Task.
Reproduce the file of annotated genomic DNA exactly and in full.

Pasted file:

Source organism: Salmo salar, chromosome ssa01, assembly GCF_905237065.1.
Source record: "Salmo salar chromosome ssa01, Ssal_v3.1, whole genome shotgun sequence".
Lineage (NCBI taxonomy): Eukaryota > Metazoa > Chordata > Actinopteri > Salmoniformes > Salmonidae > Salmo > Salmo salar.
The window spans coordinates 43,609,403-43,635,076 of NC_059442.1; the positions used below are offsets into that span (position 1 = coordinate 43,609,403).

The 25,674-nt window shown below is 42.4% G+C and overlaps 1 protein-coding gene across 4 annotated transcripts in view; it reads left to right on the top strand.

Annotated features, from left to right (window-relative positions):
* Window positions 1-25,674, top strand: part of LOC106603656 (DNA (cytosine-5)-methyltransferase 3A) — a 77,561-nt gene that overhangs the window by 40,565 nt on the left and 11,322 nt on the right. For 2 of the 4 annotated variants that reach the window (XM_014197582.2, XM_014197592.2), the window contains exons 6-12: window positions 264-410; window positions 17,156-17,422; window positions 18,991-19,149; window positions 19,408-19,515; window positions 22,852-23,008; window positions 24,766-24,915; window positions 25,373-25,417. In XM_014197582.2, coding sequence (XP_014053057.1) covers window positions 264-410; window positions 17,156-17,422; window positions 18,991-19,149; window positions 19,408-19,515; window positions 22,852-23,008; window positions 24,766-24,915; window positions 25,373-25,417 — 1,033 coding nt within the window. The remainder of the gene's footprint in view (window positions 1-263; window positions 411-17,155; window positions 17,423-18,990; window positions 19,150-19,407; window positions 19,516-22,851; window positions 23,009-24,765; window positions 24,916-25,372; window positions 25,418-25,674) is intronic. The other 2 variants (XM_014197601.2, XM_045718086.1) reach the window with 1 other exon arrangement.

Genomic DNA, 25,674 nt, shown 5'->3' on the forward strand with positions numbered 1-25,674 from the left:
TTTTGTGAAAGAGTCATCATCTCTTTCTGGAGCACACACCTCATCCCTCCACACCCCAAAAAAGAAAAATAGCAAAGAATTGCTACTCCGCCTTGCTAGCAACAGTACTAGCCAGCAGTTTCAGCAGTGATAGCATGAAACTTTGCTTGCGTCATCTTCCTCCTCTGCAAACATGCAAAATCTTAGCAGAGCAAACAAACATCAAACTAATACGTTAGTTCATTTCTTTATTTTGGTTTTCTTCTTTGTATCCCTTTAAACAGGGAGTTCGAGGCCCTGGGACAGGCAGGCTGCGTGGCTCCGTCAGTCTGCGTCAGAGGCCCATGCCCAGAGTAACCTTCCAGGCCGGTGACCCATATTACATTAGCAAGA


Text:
Source organism: Salmo salar, chromosome ssa01, assembly GCF_905237065.1.
Source record: "Salmo salar chromosome ssa01, Ssal_v3.1, whole genome shotgun sequence".
Lineage (NCBI taxonomy): Eukaryota > Metazoa > Chordata > Actinopteri > Salmoniformes > Salmonidae > Salmo > Salmo salar.
The window spans coordinates 43,609,403-43,635,076 of NC_059442.1; the positions used below are offsets into that span (position 1 = coordinate 43,609,403).

The 25,674-nt window shown below is 42.4% G+C and overlaps 1 protein-coding gene across 4 annotated transcripts in view; it reads left to right on the top strand.

Annotated features, from left to right (window-relative positions):
* Window positions 1-25,674, top strand: part of LOC106603656 (DNA (cytosine-5)-methyltransferase 3A) — a 77,561-nt gene that overhangs the window by 40,565 nt on the left and 11,322 nt on the right. For 2 of the 4 annotated variants that reach the window (XM_014197582.2, XM_014197592.2), the window contains exons 6-12: window positions 264-410; window positions 17,156-17,422; window positions 18,991-19,149; window positions 19,408-19,515; window positions 22,852-23,008; window positions 24,766-24,915; window positions 25,373-25,417. In XM_014197582.2, coding sequence (XP_014053057.1) covers window positions 264-410; window positions 17,156-17,422; window positions 18,991-19,149; window positions 19,408-19,515; window positions 22,852-23,008; window positions 24,766-24,915; window positions 25,373-25,417 — 1,033 coding nt within the window. The remainder of the gene's footprint in view (window positions 1-263; window positions 411-17,155; window positions 17,423-18,990; window positions 19,150-19,407; window positions 19,516-22,851; window positions 23,009-24,765; window positions 24,916-25,372; window positions 25,418-25,674) is intronic. The other 2 variants (XM_014197601.2, XM_045718086.1) reach the window with 1 other exon arrangement.

Genomic DNA, 25,674 nt, shown 5'->3' on the forward strand with positions numbered 1-25,674 from the left:
TTTTGTGAAAGAGTCATCATCTCTTTCTGGAGCACACACCTCATCCCTCCACACCCCAAAAAAGAAAAATAGCAAAGAATTGCTACTCCGCCTTGCTAGCAACAGTACTAGCCAGCAGTTTCAGCAGTGATAGCATGAAACTTTGCTTGCGTCATCTTCCTCCTCTGCAAACATGCAAAATCTTAGCAGAGCAAACAAACATCAAACTAATACGTTAGTTCATTTCTTTATTTTGGTTTTCTTCTTTGTATCCCTTTAAACAGGGAGTTCGAGGCCCTGGGACAGGCAGGCTGCGTGGCTCCGTCAGTCTGCGTCAGAGGCCCATGCCCAGAGTAACCTTCCAGGCCGGTGACCCATATTACATTAGCAAGA